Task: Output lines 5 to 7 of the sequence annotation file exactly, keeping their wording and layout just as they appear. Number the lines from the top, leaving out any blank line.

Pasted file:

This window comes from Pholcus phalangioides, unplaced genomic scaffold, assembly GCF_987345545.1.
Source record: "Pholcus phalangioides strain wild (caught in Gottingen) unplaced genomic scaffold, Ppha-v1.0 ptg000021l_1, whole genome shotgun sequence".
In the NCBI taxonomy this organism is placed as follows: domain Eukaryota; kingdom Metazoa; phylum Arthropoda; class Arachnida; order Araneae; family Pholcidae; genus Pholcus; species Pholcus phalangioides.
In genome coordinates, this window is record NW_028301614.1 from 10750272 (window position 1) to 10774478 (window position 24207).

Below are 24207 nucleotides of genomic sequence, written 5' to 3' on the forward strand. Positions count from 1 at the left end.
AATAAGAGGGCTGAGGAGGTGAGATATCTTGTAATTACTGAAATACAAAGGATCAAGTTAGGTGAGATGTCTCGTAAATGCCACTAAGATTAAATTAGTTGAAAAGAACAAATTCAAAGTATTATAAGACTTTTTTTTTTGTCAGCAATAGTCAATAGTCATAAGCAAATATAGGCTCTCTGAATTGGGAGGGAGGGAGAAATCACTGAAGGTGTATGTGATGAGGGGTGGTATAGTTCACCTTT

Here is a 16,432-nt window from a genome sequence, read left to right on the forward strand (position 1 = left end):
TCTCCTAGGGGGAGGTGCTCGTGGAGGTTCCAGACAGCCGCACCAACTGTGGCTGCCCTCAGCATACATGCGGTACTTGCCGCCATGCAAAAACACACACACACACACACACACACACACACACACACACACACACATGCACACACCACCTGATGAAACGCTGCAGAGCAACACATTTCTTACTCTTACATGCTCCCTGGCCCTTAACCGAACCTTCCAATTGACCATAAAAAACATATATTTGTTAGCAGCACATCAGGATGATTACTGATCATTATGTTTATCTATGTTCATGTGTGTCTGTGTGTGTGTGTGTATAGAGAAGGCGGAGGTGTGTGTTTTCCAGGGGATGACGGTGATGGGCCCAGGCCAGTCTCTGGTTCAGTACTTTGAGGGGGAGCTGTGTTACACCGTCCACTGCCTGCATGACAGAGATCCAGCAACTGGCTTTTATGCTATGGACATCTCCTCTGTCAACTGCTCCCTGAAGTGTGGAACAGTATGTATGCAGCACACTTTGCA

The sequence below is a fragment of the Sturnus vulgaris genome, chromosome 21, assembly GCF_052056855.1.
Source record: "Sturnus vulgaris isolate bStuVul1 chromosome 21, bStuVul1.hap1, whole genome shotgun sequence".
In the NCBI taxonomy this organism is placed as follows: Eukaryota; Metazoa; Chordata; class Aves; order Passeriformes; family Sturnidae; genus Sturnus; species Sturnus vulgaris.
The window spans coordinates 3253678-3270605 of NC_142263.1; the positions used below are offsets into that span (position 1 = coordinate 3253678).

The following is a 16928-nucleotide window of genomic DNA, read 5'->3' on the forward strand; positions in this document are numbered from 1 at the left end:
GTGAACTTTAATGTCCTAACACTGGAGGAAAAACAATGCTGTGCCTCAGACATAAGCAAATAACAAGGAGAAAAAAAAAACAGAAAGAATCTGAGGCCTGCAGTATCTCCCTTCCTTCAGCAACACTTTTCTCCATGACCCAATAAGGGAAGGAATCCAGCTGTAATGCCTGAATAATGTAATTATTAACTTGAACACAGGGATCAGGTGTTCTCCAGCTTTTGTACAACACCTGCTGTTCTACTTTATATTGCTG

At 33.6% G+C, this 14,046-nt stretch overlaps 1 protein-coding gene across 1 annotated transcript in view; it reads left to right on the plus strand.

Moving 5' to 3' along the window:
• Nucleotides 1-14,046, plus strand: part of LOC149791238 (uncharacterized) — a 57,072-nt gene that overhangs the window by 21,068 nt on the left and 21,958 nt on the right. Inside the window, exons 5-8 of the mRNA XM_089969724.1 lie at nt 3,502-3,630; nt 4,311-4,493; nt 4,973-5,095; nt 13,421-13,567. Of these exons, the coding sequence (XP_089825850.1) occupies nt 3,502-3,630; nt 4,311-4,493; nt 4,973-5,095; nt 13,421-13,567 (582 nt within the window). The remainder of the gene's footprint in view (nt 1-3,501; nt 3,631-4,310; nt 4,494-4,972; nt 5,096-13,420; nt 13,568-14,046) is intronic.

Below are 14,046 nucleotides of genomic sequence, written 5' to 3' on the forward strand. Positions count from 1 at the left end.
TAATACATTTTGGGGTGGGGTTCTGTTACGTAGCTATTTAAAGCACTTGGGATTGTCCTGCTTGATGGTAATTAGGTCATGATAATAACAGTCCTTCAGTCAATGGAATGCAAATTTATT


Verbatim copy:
Below are 24207 nucleotides of genomic sequence, written 5' to 3' on the forward strand. Positions count from 1 at the left end.
AATAAGAGGGCTGAGGAGGTGAGATATCTTGTAATTACTGAAATACAAAGGATCAAGTTAGGTGAGATGTCTCGTAAATGCCACTAAGATTAAATTAGTTGAAAAGAACAAATTCAAAGTATTATAAGACTTTTTTTTTTGTCAGCAATAGTCAATAGTCATAAGCAAATATAGGCTCTCTGAATTGGGAGGGAGGGAGAAATCACTGAAGGTGTATGTGATGAGGGGTGGTATAGTTCACCTTT

Here is a 16,432-nt window from a genome sequence, read left to right on the forward strand (position 1 = left end):